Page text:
Brexit consumed our thoughts, then COVID-19 came along and raised the fear and uncertainty stakes. Last month I wrote the article “Leaning Into Uncertainty” and thought that was enough to get us thinking about what vulnerability meant. Then Vladimir Putin decided that Russia wasn’t big enough and has since, through his actions, raised the uncertainty and fear levels across most of the world.
During this latest period, as part of our plans to give back to the HR community, here at Calm People we started a series of complimentary workshops covering topics related to our core subject of Emotional Resilience. The second of the series, which happened only last week, was aptly named Dealing With Feeling.
The premise of that particular seminar was simple. We all have core feelings that we are hardwired to feel and express but which due to our experiences and upbringing we choose not to express fully. In fact many of us actively choose not to engage with our feelings because, in their core form they are too connected, too powerful and often too raw.
As we explained in the seminar, if we don’t make some room for these feelings in our busy lives, they do not just simply go away. In fact, much like a Russian bully boy who feels ignored and undervalued they return time and again until they have your full attention. This normally means they wait until a suitable time to overwhelm us.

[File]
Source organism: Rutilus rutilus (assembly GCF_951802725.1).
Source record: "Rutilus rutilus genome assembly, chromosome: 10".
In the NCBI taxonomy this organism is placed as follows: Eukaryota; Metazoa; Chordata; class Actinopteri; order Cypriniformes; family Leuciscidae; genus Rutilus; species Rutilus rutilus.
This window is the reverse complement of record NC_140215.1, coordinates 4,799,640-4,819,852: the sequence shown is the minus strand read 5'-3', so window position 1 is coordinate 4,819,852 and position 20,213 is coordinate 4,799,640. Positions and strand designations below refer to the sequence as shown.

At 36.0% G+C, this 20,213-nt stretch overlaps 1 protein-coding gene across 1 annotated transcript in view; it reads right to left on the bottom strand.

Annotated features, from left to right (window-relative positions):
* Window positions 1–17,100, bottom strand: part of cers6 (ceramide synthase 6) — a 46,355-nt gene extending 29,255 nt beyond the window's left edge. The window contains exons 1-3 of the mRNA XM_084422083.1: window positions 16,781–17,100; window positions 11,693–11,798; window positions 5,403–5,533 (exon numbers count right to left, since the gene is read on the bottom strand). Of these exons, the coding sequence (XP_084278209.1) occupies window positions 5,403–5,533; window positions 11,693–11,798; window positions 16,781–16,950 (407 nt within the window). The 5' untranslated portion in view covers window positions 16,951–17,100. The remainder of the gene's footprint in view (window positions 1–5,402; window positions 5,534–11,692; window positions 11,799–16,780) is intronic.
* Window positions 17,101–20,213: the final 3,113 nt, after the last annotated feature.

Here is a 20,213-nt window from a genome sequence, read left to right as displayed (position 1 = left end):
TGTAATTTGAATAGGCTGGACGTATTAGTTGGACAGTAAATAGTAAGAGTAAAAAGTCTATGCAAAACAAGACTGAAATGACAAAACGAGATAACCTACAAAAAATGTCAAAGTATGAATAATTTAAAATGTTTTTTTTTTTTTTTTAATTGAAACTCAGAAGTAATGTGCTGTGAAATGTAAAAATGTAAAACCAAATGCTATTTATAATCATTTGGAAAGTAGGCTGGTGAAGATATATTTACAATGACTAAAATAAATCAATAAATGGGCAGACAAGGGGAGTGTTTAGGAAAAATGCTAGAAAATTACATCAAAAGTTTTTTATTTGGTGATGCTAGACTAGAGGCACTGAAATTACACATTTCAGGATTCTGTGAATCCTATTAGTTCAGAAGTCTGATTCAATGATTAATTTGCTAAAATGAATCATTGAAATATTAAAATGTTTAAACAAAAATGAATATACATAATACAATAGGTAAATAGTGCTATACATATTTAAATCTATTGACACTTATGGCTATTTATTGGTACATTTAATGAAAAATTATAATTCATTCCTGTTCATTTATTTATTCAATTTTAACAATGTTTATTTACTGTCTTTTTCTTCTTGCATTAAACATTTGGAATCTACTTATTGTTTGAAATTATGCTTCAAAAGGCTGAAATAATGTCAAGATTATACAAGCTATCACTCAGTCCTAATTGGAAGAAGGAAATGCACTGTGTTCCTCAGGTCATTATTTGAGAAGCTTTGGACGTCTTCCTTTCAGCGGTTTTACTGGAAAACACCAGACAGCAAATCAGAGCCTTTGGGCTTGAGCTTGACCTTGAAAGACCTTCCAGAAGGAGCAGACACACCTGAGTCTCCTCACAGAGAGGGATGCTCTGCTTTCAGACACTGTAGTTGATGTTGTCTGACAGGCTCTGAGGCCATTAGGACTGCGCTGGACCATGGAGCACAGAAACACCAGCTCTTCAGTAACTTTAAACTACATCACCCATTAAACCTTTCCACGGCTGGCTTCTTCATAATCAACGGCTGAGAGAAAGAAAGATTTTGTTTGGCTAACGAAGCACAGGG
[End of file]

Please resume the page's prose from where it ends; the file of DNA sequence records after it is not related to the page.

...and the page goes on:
As Vlad the Invader has started his campaign of “liberation” in Ukraine, this subject has suddenly come into focus. Even more so for a few of our clients who have teams spread across borders in Europe. What to do to support the Ukrainian teams? How to deal with the Russian Teams? What can we talk about and when?
As we have been having these conversations with our clients, the first place we have returned to is those core feelings. To recap, they are happiness, anger, fear, sadness, hurt and shame. We are all capable of feeling and expressing these but many of us choose to hide them away and try to ignore them. It is at times like these that they become stronger and more insistent. For many of us too much emotional energy can be spent just trying to wrestle these uncomfortable feelings and keep them away from our consciousness.
I would go as far as to say that many of us only experience happiness and anger. In doing so we are mostly using anger to cover up our other four feelings of vulnerability. Interestingly, by not allowing ourselves the full range of our feelings, when we say we feel happy, we may simply just feel relieved. Carl Gustav Jung put it so well when he said “Even a happy life cannot be without a measure of darkness, and the word happy would lose its meaning if it were not balanced by sadness.“